Friday, 28 May 2010

Privacy - Facebook shows future

The recent furore in some camps over privacy issues on Facebook is unsurprising in some ways, but indicative of the future trend and key new ways that people will need to adapt in how they behave with new technology, how they select providers of services, and how they take responsibility for sharing information online. The future world will be alive with information-passing mechanisms, be they sensors, online servers, databases, or other devices. It isn't a case of trying to ban things, nor to over-regulate so that the benefits are restricted and innovation inhibited, but rather that people learn how to act and make sensible choices, just as humans have historically done in other technology areas.

Firstly, in the same way that most people have learnt what is acceptable in terms of using their mobile phone in a meeting for example, they will learn how to behave with devices that are either giving out information about them or managing information sharing on their behalf. Secondly, in the same way that many people choose suppliers of services based on reputation and sound ethical principles etc, they will learn to choose online providers with similar criteria, possibly with the help of light regulation which makes sure relevant criteria is available. Thirdly, in the same way that people are learning how to take responsibility for monitoring their offspring's use of the Internet, they will learn how to take responsibility for what information they choose to make available about themselves and to whom. They already do this in other areas (most people are pretty clear about who they would give their private bank details to and who they wouldn't) and will learn to do this more generally.

The mechanisms will be in place in the future to allow people to control the inevitable increase in information gathering, sharing and socialising. It will just take time for people to learn that they should (and how to) use them. Facebook's recent issues have simply demonstrated a very small, early step in this education process.

Friday, 21 May 2010

Artificial life...

The Venter institute in the USA has succeeded in transplanting synthetic DNA into a host cell to create the most primitive artificial life. This has drawn the usual criticism of how much danger this potentially brings when any advance of this type is made. The ethical debates will go on, and the regulations will be reviewed.

But in the end this is going to be commonplace in the future. We will come to rely on organisms that are man-made to do all sorts of clever and desirable things. These could include providing useful fuels or vaccines. Of course there are risks that bad artificial bacteria will escape in the wild either accidentally or due to war/terrorism. But there are risks associated with many other things humans do ... we had the same debates about nuclear power generation for example. But these advances won't be halted. We will all benefit from them in the fullness of time. And yes the debates will go on. I hope the good results of this work will quickly be commercialised into solutions for some of the big problems the world faces. It's just a case of how long this will take.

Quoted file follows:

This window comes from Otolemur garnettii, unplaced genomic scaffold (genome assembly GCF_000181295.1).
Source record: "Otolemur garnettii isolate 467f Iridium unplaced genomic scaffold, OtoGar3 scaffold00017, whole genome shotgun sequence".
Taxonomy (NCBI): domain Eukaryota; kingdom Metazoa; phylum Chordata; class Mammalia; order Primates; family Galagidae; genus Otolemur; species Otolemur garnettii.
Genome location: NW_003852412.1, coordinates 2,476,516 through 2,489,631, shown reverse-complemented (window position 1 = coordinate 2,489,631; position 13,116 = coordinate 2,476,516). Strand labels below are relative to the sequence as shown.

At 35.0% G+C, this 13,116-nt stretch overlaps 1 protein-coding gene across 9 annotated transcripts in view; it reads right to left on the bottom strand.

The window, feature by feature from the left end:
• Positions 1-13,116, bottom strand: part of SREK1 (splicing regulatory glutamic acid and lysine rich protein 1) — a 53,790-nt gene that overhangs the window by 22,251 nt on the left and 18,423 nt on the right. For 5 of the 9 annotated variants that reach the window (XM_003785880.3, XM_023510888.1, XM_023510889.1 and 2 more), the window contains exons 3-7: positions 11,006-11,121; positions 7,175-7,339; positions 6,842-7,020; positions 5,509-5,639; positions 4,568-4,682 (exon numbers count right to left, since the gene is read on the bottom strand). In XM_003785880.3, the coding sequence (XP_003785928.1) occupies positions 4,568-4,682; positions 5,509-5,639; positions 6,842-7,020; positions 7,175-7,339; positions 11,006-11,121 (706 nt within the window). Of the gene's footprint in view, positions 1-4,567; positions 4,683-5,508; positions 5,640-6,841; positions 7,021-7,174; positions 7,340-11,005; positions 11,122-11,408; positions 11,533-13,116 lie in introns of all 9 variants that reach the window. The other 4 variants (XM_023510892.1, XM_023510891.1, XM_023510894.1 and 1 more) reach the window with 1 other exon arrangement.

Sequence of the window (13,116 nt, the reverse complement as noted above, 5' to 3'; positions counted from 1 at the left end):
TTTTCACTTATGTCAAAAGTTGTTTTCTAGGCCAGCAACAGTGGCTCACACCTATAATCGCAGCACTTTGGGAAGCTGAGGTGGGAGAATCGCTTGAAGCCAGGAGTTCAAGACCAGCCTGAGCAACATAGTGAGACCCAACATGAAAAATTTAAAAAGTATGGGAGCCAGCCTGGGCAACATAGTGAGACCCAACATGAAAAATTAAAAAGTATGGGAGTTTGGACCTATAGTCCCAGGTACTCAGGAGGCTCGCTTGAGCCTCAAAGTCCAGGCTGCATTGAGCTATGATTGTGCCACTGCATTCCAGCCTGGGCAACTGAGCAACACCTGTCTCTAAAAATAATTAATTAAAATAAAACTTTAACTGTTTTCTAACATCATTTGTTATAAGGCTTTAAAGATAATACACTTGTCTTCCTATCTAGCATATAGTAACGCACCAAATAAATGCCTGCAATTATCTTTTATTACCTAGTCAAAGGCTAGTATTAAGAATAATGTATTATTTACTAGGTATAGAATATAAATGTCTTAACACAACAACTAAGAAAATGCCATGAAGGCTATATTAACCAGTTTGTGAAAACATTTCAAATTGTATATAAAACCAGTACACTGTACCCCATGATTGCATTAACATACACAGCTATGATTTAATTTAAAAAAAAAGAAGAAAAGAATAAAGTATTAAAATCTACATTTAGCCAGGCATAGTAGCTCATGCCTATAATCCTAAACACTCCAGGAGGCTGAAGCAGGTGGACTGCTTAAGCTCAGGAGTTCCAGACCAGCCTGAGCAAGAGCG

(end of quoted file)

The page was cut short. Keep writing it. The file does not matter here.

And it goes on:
Saturday, 15 May 2010

CILIP 2010 conference, Wales

Just back from Llandrindod Wells in mid-Wales where I was pleased to be invited to give a keynote speech on the second day of the CILIP conference. I covered many technologies in my talk but part of one was about the disruptive revolution (or not) of social media and service provision and experience. It was great to be speaking to an audience many of whom were simultaneously using social networking tools such as Twitter to take the messages further afield. Currently this use is mainly communicative, however in the future it will become more important in service provision and delivery. Thanks to the audience for listening (should they be reading this blog) and especially those who were tweeting during and afterwards. I'm always pleased when technology is demonstrated rather than simply talked about!

Sunday, 9 May 2010

3D Television arrives...

After a busy time here, I again find time to blog ... and this time about the advent of a 3D TV set in the UK. Samsung have taken the plunge with their UE46C7000 model using the active 3D arrangement where the glasses do some of the work. Like all early technology, it doesn't come cheap at the moment and I don't feel like wearing glasses just to watch TV. Although quite a few models will be prevalent in the stores in late 2010 and 2011, it will be much longer before the systems that do not require any glasses to be worn leave the lab and demo suites and become mainstream, though personally I will wait for them. Meanwhile Toshiba will use their cell processor to upgrade 2D to 3D in their offerings later this year, Philips will offer 3D as a plug-in addition to their 9000 series and Panasonic's TX-P50VT20B will be a plasma 3D TV entrant. For the early adopter, these will provide some choice in the marketplace.

As I have said here before, there isn't going to be too much content produced in true 3D for some time, and the marketplace probably needs to adopt HD first before worrying about 3D too. The earliest 3D HD TVs will at least have greater brightness pictures meantime since the 3D glasses needed block out some light from each eye and the active shutter glasses also make the picture appear darker ... so the sets produce brighter pictures to begin with to compensate which also results in brighter 2D HD content too.

So I wouldn't get too excited about 3D TV yet, but in the future, as with our more general computing devices, the experience will become much more immersive in all sorts of ways ... three dimensions is just one of them!